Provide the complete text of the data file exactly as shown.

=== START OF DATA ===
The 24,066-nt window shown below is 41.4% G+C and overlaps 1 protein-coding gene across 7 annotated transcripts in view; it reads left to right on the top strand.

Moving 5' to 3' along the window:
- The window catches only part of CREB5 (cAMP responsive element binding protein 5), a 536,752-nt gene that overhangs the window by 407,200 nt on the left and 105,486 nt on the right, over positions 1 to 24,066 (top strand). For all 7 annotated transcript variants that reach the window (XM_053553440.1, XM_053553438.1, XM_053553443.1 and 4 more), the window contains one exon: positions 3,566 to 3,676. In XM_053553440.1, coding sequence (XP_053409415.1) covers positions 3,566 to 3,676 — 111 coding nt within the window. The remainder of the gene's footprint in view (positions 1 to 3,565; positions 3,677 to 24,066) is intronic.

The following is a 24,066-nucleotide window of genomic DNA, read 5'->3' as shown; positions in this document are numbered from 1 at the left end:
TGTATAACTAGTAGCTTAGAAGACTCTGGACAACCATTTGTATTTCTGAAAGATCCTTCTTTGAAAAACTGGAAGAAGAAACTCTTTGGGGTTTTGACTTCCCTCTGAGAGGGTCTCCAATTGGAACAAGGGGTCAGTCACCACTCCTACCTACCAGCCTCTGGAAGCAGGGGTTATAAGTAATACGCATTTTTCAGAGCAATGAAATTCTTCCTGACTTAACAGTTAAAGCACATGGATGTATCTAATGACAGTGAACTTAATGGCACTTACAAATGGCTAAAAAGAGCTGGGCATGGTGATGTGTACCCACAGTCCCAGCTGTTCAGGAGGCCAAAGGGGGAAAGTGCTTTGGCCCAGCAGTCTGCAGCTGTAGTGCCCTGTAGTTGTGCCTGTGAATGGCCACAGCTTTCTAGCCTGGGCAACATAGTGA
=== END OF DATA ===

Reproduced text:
The 24,066-nt window shown below is 41.4% G+C and overlaps 1 protein-coding gene across 7 annotated transcripts in view; it reads left to right on the top strand.

Moving 5' to 3' along the window:
- The window catches only part of CREB5 (cAMP responsive element binding protein 5), a 536,752-nt gene that overhangs the window by 407,200 nt on the left and 105,486 nt on the right, over positions 1 to 24,066 (top strand). For all 7 annotated transcript variants that reach the window (XM_053553440.1, XM_053553438.1, XM_053553443.1 and 4 more), the window contains one exon: positions 3,566 to 3,676. In XM_053553440.1, coding sequence (XP_053409415.1) covers positions 3,566 to 3,676 — 111 coding nt within the window. The remainder of the gene's footprint in view (positions 1 to 3,565; positions 3,677 to 24,066) is intronic.

The following is a 24,066-nucleotide window of genomic DNA, read 5'->3' as shown; positions in this document are numbered from 1 at the left end:
TGTATAACTAGTAGCTTAGAAGACTCTGGACAACCATTTGTATTTCTGAAAGATCCTTCTTTGAAAAACTGGAAGAAGAAACTCTTTGGGGTTTTGACTTCCCTCTGAGAGGGTCTCCAATTGGAACAAGGGGTCAGTCACCACTCCTACCTACCAGCCTCTGGAAGCAGGGGTTATAAGTAATACGCATTTTTCAGAGCAATGAAATTCTTCCTGACTTAACAGTTAAAGCACATGGATGTATCTAATGACAGTGAACTTAATGGCACTTACAAATGGCTAAAAAGAGCTGGGCATGGTGATGTGTACCCACAGTCCCAGCTGTTCAGGAGGCCAAAGGGGGAAAGTGCTTTGGCCCAGCAGTCTGCAGCTGTAGTGCCCTGTAGTTGTGCCTGTGAATGGCCACAGCTTTCTAGCCTGGGCAACATAGTGA